So what do you call a person whose wanderlust simply becomes insatiable? Simply put; a travel addict and that’s a real thing. “Vagabond neurosis” or “dromomania” is an impulse disorder defined as “an extreme form of psychological problem associated with travelling” by the Diagnostic and Statistical Manual of Mental Disorders.
In an article on travel addiction by Eliot Stein, Conde Nast Traveller cites the curious case of one Jean-Albert Dadas, who during the Sino-French War wandered through Europe having left the French army, and finally made his way to a hospital in Bordeaux with no recollection of his travels. Psychaitrics came to diagnose Dadas with “dromomania”.
Those found to be suffering from vagabond neurosis or dromomania are said to have an “abnormal impulse to travel; they are prepared to spend beyond their means, sacrifice jobs, lovers and security in their lust for new experiences”.
Speaking to Dr Daniel Epstein, however, Thrillist calls the notion of being a one being addicted to travel was called into question, with the psychotherapist being quoted as saying: “Travel might be more along the line of obsessive, but there’s no evidence that it’s a legitimate addiction because it has no neurological element of instant gratification.”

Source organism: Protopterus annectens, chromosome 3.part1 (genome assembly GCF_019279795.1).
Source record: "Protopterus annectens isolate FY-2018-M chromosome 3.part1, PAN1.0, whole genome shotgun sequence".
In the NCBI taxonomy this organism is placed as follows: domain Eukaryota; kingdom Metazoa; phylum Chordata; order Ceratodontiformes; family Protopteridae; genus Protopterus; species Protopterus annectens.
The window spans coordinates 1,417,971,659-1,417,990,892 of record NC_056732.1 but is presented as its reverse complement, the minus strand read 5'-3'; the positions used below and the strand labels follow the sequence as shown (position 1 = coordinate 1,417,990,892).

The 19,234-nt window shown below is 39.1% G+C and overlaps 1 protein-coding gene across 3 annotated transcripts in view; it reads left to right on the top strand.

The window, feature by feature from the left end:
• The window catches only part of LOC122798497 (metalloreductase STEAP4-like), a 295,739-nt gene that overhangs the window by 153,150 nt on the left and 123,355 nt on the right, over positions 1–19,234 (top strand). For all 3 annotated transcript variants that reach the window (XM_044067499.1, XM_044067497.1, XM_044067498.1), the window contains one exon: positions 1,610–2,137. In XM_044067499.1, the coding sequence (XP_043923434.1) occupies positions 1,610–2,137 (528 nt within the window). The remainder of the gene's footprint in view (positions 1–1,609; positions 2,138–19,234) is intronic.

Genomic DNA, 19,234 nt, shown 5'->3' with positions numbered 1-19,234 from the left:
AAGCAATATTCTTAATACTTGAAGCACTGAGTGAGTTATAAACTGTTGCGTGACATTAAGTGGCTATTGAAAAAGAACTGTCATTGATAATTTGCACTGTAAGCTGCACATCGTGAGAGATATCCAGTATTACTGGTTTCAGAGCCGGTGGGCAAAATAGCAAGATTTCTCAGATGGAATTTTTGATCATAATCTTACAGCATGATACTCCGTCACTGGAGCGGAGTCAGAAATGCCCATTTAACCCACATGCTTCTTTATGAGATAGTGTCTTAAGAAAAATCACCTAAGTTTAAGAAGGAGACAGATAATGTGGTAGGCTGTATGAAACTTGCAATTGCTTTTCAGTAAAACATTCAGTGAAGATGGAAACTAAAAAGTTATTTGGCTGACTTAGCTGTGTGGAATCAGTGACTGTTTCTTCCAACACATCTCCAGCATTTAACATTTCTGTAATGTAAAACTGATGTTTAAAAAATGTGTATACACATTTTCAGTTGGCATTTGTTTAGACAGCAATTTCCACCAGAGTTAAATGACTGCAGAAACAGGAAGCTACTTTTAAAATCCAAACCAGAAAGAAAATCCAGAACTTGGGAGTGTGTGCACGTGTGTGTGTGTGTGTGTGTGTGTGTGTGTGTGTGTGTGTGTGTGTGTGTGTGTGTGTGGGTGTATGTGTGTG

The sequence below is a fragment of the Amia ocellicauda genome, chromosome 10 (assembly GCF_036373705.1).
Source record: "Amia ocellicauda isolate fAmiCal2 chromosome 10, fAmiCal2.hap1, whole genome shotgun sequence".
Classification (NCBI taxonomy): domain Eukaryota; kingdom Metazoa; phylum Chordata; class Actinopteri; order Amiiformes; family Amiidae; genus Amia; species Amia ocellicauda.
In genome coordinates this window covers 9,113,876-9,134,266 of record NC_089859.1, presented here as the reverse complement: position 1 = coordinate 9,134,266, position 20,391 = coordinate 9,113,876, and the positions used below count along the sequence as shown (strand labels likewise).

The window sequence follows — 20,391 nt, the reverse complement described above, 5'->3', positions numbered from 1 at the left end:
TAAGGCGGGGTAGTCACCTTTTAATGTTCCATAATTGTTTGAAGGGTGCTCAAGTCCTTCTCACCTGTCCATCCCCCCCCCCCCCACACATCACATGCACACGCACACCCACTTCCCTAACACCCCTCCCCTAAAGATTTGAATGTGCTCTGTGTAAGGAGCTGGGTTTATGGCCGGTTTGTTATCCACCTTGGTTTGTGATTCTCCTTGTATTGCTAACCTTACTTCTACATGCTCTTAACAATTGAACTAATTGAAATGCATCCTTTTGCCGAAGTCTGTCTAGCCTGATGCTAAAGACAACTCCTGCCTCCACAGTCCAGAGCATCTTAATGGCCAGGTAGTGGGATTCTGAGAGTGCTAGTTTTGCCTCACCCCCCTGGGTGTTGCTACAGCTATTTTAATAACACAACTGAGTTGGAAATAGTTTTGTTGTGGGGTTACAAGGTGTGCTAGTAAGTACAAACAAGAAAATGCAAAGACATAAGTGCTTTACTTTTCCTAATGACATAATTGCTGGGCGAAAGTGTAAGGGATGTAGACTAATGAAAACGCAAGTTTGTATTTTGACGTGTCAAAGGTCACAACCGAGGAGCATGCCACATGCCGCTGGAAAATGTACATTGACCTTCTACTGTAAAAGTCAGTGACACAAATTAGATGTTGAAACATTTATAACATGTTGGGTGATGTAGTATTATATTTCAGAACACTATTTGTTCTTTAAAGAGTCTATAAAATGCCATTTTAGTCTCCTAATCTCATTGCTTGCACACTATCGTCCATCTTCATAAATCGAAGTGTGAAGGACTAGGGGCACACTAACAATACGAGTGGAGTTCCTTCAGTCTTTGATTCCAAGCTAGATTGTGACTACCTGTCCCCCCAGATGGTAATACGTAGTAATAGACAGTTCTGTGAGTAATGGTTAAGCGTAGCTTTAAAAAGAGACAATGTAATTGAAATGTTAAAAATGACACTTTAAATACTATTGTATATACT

While the jury may be out for some, Maggie Parker, a self-proclaimed travel addict, wrote in the New York Post that her travels are followed by extreme lows upon her return home, even if said travels had no purpose other than to travel. In the article, she speaks to cognitive science specialist Dr Art Markman, who is quoted as saying: “If you don’t feel that your life is unmanageable, despite your real need to travel, then you are probably just at the extreme end of a continuum that includes lots of travellers.”